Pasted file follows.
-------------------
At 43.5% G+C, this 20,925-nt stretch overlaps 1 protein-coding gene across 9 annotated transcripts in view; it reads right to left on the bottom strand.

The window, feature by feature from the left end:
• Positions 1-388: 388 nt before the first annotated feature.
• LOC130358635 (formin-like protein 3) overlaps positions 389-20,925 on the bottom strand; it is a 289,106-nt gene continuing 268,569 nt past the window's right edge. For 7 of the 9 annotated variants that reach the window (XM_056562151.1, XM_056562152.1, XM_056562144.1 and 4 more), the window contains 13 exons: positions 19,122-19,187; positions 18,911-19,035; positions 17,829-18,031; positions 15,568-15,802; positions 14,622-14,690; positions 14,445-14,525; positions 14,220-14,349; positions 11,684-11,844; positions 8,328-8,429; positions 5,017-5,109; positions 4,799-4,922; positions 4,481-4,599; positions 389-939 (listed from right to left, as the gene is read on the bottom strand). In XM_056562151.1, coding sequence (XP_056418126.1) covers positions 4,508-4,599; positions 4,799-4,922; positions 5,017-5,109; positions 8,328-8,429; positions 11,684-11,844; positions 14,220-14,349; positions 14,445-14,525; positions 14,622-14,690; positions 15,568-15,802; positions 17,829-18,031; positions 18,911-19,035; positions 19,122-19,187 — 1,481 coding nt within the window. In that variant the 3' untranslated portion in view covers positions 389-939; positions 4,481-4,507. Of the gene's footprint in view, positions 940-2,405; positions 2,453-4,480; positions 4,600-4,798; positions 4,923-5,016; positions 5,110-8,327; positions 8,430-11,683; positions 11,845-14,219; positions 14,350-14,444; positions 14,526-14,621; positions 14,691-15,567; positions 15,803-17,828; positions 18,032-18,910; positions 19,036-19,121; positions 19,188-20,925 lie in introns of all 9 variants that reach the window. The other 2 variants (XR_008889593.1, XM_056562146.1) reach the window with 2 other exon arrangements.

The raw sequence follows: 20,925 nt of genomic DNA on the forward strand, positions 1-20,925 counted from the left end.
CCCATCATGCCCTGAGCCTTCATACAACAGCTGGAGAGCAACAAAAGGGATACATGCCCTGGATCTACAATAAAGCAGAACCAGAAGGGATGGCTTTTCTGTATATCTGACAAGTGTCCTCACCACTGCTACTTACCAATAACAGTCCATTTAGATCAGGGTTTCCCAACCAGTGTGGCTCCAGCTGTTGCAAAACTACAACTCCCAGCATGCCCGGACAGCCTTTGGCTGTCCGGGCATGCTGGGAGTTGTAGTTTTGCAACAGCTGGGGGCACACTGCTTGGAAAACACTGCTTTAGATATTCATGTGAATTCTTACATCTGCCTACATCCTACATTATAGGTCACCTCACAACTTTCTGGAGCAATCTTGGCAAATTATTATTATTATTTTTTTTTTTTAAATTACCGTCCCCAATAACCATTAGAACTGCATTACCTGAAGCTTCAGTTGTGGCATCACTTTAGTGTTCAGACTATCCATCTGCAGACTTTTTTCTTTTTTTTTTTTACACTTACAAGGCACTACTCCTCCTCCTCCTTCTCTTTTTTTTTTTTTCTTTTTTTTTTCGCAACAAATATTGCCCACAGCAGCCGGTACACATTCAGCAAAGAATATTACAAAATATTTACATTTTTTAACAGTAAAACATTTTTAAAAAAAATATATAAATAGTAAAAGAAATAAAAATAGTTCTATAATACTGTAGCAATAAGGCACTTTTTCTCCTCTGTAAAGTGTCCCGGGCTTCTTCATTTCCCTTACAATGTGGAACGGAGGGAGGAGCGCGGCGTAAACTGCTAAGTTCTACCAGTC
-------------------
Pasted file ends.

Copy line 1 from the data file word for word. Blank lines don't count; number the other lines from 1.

At 43.5% G+C, this 20,925-nt stretch overlaps 1 protein-coding gene across 9 annotated transcripts in view; it reads right to left on the bottom strand.